What do Millenials want?

As baby boomers continue to retire and require fewer loans and financing needs from Credit Unions, Millenials are the new prime targets for most institutions. The main problem is that Millenials have a serious lack of understanding when it comes to financial issues and require quite a bit of leeway and hand-holding.

Before we get into what Millenials really need though, let’s fill you in on who they are. A Millenial is typically defined as someone born between 1980 and 2000 and are sometimes referred to as “Generation Y”. Right now, this generation is about 10-30 years old and within striking distance of their peak borrowing years. Hence, it’s critical to hit their radar now to set your Credit Union up for success in the coming decades.

So how do you best attract a Millenial? What makes them tick? A recent study by CUNA has a few recommendations.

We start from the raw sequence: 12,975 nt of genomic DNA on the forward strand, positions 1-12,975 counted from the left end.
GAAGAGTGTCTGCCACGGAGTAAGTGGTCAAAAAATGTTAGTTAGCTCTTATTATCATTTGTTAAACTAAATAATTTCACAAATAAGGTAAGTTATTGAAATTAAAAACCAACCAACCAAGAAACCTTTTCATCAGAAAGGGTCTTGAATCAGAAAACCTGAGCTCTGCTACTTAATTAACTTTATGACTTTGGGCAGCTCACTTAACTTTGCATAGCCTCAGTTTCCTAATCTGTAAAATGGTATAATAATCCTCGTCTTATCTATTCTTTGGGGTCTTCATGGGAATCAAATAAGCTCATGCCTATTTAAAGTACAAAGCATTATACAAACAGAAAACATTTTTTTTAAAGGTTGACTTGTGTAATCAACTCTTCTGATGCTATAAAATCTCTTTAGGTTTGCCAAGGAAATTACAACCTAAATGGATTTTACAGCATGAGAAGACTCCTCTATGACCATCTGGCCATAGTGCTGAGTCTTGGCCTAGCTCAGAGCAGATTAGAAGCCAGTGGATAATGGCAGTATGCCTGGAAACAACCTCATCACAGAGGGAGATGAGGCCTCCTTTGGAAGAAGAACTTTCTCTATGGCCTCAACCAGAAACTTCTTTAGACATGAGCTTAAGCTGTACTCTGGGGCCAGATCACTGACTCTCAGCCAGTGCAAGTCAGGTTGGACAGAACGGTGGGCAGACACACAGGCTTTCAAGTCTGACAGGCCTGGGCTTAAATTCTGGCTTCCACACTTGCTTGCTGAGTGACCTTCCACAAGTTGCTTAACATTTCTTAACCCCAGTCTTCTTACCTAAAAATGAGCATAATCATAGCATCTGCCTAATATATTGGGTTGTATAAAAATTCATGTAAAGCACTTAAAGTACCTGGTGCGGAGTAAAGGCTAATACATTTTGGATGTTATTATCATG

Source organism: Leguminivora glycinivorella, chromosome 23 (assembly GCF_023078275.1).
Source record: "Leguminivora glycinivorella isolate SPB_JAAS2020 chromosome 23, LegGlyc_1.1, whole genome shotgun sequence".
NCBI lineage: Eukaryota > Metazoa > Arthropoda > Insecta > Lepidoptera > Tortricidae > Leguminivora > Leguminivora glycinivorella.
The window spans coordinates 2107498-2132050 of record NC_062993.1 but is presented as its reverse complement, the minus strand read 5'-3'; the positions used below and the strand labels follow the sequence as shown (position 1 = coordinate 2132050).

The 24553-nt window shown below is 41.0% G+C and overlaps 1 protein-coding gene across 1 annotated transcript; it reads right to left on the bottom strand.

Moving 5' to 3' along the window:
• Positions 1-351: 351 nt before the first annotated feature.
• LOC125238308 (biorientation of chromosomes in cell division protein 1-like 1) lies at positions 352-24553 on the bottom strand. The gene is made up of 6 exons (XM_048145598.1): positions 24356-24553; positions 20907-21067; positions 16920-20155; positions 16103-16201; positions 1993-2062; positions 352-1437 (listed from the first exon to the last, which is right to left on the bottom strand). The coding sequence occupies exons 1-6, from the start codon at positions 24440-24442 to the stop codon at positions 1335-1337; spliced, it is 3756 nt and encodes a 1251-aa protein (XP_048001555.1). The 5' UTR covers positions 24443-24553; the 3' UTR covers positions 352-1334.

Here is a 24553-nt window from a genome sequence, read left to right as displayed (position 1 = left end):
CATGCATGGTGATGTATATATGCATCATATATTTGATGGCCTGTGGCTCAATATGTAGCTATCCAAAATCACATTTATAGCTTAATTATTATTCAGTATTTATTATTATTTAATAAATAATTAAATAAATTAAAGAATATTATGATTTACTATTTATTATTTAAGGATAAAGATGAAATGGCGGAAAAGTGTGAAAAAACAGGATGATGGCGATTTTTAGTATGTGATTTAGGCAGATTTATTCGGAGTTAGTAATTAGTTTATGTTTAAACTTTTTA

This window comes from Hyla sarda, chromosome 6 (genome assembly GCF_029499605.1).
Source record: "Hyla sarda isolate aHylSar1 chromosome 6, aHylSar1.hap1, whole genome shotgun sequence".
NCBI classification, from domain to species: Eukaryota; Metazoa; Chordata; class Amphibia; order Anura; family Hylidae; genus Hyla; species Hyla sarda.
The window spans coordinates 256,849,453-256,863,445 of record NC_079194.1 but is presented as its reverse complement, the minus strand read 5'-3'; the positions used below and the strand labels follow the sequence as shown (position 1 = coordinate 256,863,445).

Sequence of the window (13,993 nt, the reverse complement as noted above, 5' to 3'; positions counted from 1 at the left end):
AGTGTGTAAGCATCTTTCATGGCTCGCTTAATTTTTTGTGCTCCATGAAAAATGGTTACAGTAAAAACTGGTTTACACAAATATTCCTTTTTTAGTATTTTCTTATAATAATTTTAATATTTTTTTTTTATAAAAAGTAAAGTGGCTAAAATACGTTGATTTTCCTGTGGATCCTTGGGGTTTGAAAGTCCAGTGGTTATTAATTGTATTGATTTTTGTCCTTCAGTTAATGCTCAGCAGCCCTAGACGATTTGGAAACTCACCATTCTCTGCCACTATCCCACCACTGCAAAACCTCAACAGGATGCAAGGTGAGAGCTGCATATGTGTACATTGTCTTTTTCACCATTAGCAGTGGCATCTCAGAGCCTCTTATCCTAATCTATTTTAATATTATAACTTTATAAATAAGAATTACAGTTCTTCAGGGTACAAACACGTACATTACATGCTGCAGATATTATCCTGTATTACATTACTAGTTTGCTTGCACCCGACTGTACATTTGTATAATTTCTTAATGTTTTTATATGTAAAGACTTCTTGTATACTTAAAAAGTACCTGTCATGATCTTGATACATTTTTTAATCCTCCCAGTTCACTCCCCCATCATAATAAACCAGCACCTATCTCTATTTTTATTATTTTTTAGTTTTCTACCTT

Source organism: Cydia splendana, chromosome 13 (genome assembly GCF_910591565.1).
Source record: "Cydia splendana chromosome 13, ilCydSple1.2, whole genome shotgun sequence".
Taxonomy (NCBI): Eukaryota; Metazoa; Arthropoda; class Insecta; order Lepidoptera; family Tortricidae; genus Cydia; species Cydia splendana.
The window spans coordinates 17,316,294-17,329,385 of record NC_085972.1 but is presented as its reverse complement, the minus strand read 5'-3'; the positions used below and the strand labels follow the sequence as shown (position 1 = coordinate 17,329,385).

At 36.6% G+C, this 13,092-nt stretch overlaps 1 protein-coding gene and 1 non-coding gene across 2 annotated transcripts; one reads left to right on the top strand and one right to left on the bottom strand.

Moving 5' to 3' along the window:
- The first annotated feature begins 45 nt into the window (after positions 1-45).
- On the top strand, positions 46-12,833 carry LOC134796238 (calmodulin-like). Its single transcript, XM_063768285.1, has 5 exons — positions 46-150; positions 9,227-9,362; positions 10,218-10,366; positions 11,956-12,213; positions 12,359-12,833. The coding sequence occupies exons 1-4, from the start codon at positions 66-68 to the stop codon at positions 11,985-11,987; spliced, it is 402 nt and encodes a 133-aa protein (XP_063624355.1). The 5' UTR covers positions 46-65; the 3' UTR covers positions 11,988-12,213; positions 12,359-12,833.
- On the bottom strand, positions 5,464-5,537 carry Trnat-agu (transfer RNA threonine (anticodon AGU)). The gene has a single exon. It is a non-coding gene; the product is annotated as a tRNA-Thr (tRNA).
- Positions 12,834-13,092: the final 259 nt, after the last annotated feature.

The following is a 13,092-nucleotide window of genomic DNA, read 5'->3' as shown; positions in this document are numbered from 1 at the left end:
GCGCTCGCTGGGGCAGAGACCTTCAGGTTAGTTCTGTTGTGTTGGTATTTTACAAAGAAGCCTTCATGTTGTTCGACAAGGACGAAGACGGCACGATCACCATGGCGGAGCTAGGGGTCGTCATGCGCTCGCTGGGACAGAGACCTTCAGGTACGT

Formalize their commitment.

Focus on millennials in your mission statement and strategic plan.

Woo them while they’re young.

It’s easier and less expensive to win the hearts and lifelong loyalty of an 11-year-old than a 21-year-old.

Communicate. Listen to young members.

Ask them frequently about their financial goals and habits. Don’t worry about “speaking their language.”

Provide financial services.

Base your efforts on the financial services that young people need, want, and can use: saving and investment accounts, transaction services, and credit.

Enlist their aid.

Form a youth advisory panel to generate ideas for service design and marketing tactics.

One surprising key to picking up Millenials? It’s not all about being the most technologically savvy Credit Union on the block. In fact, most studies indicate that they prefer a Credit Union that provides better service (won’t talk down to them, waives occasional fees and is “fair”) to ones that have the newest gadgets on their websites.

While the best way to attract Millenials is up for debate, the fact that every Credit Union in the country needs to focus their efforts on making them members is not. This generation has the potential to make a bigger economic impact than their parents and will help fill in the gaps left behind by Boomers.